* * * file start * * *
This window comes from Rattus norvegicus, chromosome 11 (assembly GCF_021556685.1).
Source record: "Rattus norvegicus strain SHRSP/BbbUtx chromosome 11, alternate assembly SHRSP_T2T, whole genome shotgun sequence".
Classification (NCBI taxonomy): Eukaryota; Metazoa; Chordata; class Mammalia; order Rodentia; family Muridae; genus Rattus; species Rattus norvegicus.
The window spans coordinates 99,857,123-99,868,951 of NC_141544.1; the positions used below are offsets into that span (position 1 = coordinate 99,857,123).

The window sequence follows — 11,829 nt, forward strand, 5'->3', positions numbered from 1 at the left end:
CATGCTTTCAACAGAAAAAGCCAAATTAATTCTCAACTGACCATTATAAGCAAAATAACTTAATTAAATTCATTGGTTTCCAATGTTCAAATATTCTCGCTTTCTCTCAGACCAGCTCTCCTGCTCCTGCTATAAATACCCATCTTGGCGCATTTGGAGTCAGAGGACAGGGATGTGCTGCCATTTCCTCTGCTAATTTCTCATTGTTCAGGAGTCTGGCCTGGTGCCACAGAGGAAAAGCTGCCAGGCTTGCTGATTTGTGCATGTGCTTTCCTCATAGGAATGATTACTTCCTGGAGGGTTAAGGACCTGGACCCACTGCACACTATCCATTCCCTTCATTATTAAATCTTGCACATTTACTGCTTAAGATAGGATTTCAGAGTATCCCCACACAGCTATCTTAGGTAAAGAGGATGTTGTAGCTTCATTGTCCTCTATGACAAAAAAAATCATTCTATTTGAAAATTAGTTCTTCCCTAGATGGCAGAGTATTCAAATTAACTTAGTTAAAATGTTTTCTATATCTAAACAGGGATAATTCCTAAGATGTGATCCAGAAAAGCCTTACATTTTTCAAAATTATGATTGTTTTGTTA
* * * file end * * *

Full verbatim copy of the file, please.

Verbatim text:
This window comes from Rattus norvegicus, chromosome 11 (assembly GCF_021556685.1).
Source record: "Rattus norvegicus strain SHRSP/BbbUtx chromosome 11, alternate assembly SHRSP_T2T, whole genome shotgun sequence".
Classification (NCBI taxonomy): Eukaryota; Metazoa; Chordata; class Mammalia; order Rodentia; family Muridae; genus Rattus; species Rattus norvegicus.
The window spans coordinates 99,857,123-99,868,951 of NC_141544.1; the positions used below are offsets into that span (position 1 = coordinate 99,857,123).

The window sequence follows — 11,829 nt, forward strand, 5'->3', positions numbered from 1 at the left end:
CATGCTTTCAACAGAAAAAGCCAAATTAATTCTCAACTGACCATTATAAGCAAAATAACTTAATTAAATTCATTGGTTTCCAATGTTCAAATATTCTCGCTTTCTCTCAGACCAGCTCTCCTGCTCCTGCTATAAATACCCATCTTGGCGCATTTGGAGTCAGAGGACAGGGATGTGCTGCCATTTCCTCTGCTAATTTCTCATTGTTCAGGAGTCTGGCCTGGTGCCACAGAGGAAAAGCTGCCAGGCTTGCTGATTTGTGCATGTGCTTTCCTCATAGGAATGATTACTTCCTGGAGGGTTAAGGACCTGGACCCACTGCACACTATCCATTCCCTTCATTATTAAATCTTGCACATTTACTGCTTAAGATAGGATTTCAGAGTATCCCCACACAGCTATCTTAGGTAAAGAGGATGTTGTAGCTTCATTGTCCTCTATGACAAAAAAAATCATTCTATTTGAAAATTAGTTCTTCCCTAGATGGCAGAGTATTCAAATTAACTTAGTTAAAATGTTTTCTATATCTAAACAGGGATAATTCCTAAGATGTGATCCAGAAAAGCCTTACATTTTTCAAAATTATGATTGTTTTGTTA